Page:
Special topic Famitsūs

Famitsū publishes other magazines dedicated to particular consoles. Currently in circulation are:

Former special topics

Famitsū spin-offs that are no longer in circulation include:

Scoring

Video games are graded in Famitsū via a "Cross Review" in which a panel of four video game reviewers each give a score from 0 to 10 (with ten indicating the best game). The scores of the four reviewers are then added up for a maximum possible score of 40. From the twenty-four games awarded with a perfect score as of 2017, three are for the Nintendo DS and five are for the Wii. The PlayStation 3 also has five games with a perfect score and the Xbox 360 has four, with both consoles having four titles in common. The others are for different platforms with only one title each. Franchises with multiple perfect score winners include The Legend of Zelda with four titles, Metal Gear with three titles, and Final Fantasy with two titles. The most recent game to receive a perfect score is Dragon Quest XI .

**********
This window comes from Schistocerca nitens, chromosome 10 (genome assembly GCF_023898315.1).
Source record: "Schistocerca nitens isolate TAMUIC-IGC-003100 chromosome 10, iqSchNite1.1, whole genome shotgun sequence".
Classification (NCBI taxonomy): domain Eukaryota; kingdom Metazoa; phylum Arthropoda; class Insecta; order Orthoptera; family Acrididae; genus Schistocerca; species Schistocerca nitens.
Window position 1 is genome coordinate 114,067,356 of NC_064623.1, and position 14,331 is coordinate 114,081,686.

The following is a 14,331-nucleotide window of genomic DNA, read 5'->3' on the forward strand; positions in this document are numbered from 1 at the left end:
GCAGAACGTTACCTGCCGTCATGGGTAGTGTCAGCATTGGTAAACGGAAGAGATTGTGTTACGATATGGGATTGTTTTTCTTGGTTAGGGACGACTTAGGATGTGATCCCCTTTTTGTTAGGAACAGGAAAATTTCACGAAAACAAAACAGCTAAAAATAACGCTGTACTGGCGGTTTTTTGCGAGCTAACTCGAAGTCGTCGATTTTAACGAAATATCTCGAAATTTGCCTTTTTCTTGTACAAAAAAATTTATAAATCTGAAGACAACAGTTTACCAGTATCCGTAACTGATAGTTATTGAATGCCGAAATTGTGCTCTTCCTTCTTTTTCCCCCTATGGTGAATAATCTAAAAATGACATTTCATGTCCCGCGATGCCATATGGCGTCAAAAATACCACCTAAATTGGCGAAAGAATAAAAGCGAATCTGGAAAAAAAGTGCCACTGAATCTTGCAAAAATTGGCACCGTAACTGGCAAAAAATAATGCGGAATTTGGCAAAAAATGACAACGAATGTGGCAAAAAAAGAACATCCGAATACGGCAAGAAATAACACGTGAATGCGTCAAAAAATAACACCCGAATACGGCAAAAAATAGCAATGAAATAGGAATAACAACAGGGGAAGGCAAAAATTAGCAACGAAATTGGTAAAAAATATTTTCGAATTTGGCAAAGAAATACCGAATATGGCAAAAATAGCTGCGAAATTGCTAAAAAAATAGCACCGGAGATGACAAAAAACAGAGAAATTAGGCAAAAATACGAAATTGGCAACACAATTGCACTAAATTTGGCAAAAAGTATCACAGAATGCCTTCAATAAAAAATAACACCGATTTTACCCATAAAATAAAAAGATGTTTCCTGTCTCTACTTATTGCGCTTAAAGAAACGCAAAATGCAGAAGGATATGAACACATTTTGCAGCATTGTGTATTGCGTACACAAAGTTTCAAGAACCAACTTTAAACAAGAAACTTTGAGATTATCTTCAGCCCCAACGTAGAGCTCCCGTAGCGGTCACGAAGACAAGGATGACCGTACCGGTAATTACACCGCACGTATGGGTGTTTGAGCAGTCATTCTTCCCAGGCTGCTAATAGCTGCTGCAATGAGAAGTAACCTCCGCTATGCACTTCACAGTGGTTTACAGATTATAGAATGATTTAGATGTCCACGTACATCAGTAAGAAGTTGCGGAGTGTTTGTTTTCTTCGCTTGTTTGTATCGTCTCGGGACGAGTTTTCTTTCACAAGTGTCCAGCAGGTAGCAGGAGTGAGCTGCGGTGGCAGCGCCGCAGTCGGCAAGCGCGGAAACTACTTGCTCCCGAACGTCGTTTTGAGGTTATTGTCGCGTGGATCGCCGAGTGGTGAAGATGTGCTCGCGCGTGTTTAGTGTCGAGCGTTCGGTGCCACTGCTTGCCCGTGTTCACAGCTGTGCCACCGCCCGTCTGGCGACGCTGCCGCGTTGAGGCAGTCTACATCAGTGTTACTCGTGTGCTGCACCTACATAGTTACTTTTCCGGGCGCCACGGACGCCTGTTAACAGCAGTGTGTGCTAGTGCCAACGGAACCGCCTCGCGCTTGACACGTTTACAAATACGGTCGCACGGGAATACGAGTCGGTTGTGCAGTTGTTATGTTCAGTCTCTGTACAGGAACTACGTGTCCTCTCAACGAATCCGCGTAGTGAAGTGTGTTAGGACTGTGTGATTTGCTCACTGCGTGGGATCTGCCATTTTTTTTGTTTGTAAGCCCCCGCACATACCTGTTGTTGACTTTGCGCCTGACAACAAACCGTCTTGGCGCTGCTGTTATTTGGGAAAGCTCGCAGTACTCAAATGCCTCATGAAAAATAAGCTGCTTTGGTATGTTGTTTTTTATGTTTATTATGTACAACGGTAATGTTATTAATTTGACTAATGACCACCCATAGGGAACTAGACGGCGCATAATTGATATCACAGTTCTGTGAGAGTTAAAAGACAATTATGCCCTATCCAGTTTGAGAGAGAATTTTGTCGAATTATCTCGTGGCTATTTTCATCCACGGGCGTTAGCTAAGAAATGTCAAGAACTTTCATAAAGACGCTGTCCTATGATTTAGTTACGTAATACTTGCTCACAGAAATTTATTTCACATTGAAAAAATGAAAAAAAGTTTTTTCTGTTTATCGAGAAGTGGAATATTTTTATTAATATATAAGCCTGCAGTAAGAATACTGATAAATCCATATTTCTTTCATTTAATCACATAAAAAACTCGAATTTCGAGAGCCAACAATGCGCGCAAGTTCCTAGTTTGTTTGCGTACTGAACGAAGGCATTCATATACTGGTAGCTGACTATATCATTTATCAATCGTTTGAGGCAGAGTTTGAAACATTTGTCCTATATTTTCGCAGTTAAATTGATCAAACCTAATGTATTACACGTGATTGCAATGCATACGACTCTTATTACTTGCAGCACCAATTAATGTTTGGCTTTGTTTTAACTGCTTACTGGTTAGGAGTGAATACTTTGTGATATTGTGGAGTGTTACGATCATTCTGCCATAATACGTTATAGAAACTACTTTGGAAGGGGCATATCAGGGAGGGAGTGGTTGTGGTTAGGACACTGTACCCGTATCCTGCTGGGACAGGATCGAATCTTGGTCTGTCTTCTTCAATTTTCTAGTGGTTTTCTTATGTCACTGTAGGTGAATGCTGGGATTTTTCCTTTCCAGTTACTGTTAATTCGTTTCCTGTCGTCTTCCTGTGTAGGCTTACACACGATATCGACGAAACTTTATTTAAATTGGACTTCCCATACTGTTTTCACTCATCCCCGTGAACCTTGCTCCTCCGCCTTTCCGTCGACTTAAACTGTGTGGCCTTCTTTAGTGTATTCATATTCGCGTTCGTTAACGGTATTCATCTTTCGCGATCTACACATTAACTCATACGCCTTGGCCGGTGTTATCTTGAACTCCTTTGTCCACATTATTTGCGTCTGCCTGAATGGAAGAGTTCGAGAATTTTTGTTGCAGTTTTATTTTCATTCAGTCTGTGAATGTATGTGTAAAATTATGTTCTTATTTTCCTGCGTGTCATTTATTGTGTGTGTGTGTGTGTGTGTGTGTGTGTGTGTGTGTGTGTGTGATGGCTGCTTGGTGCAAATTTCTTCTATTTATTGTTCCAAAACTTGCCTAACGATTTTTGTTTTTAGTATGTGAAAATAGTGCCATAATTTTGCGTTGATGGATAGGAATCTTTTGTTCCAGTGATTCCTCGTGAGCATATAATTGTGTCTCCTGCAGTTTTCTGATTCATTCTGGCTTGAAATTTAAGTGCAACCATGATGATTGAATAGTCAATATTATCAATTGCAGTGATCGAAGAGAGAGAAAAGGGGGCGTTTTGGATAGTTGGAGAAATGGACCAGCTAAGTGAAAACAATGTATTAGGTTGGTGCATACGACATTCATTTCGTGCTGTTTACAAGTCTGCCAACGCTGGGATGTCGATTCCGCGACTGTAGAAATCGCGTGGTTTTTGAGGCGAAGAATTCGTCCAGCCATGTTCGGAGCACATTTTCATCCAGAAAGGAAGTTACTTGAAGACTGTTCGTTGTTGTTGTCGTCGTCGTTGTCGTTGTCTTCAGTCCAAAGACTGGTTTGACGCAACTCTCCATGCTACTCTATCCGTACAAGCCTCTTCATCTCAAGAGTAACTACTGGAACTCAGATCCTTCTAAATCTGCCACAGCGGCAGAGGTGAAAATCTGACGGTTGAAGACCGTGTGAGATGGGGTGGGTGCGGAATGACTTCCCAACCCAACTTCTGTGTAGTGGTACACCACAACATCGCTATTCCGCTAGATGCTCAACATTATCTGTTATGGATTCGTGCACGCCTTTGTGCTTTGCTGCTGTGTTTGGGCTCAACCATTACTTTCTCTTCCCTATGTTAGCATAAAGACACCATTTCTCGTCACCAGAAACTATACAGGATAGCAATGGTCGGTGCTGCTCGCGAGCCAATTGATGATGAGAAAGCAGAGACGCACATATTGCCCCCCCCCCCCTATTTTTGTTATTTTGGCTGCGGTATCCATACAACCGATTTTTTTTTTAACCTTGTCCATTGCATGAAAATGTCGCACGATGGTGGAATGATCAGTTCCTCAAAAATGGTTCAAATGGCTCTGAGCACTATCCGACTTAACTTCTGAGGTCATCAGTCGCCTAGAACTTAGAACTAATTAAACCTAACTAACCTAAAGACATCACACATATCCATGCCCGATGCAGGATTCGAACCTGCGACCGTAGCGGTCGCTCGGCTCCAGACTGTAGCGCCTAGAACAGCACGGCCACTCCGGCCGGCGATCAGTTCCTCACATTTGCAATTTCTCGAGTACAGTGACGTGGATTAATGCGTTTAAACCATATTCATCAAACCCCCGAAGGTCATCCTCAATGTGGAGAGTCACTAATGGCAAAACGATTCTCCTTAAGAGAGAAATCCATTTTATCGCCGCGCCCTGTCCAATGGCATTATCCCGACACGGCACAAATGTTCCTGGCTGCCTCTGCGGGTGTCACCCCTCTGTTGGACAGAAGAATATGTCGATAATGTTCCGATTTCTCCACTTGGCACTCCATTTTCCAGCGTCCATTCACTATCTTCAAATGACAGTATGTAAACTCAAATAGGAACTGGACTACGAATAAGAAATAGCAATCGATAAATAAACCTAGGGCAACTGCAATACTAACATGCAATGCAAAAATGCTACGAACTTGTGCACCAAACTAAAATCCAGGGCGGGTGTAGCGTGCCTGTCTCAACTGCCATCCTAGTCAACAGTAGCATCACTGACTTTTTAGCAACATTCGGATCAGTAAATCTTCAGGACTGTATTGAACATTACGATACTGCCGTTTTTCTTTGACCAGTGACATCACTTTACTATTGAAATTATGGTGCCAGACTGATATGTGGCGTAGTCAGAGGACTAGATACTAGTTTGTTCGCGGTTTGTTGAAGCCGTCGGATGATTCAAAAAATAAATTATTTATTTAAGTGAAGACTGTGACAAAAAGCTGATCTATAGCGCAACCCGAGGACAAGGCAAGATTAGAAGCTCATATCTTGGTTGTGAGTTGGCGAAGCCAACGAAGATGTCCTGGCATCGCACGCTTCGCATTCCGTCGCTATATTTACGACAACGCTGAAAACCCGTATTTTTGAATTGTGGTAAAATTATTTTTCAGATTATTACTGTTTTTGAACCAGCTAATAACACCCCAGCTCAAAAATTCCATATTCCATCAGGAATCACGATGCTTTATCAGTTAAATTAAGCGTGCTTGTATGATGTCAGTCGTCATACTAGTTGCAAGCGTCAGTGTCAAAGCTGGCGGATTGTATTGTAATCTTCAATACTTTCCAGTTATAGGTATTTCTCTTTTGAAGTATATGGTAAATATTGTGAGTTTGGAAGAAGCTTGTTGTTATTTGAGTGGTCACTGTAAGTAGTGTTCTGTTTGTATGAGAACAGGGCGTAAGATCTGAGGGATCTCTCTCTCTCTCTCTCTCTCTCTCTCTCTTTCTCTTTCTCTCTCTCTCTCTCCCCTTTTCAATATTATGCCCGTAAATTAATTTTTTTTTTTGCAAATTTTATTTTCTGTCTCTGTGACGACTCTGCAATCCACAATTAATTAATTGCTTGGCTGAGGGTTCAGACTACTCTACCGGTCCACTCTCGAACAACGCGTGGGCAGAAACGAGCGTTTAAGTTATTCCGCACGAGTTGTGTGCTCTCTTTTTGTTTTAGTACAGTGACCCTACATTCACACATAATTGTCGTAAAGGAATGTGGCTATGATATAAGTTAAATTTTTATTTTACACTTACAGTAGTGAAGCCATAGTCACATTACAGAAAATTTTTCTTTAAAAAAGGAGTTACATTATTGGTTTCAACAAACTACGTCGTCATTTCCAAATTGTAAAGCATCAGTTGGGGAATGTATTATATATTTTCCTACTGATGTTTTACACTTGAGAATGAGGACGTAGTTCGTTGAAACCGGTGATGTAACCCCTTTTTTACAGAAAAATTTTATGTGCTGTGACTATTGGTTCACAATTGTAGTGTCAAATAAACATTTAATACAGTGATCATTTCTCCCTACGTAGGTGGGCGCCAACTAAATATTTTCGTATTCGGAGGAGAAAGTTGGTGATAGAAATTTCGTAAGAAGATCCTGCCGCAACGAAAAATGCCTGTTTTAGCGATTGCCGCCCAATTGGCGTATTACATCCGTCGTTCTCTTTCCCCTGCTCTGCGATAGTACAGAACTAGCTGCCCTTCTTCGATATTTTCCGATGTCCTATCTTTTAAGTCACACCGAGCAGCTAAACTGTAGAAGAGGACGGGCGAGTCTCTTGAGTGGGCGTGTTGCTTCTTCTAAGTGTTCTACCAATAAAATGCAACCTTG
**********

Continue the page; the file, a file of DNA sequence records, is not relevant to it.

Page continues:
As of 2016, all but two games with perfect scores are from Japanese companies, nine being published/developed by Nintendo, four by Square Enix, three by Sega, three by Konami and one by Capcom. As of 2016, the only two completely foreign games to achieve a perfect score are The Elder Scrolls V: Skyrim by Bethesda Softworks and Grand Theft Auto V , from Rockstar Games. Other foreign games that have achieved near-perfect scores are L.A. Noire , Red Dead Redemption , Red Dead Redemption 2 and Grand Theft Auto IV – all four of which came from Rockstar Games; Call of Duty: Modern Warfare 2 , Call of Duty: Black Ops , and Call of Duty: Modern Warfare 3 – all from Activision, although published by Square Enix in Japan; and Gears of War 3 from Epic Games. ( Kingdom Hearts II is a joint effort between Square Enix and Disney Interactive Studios.)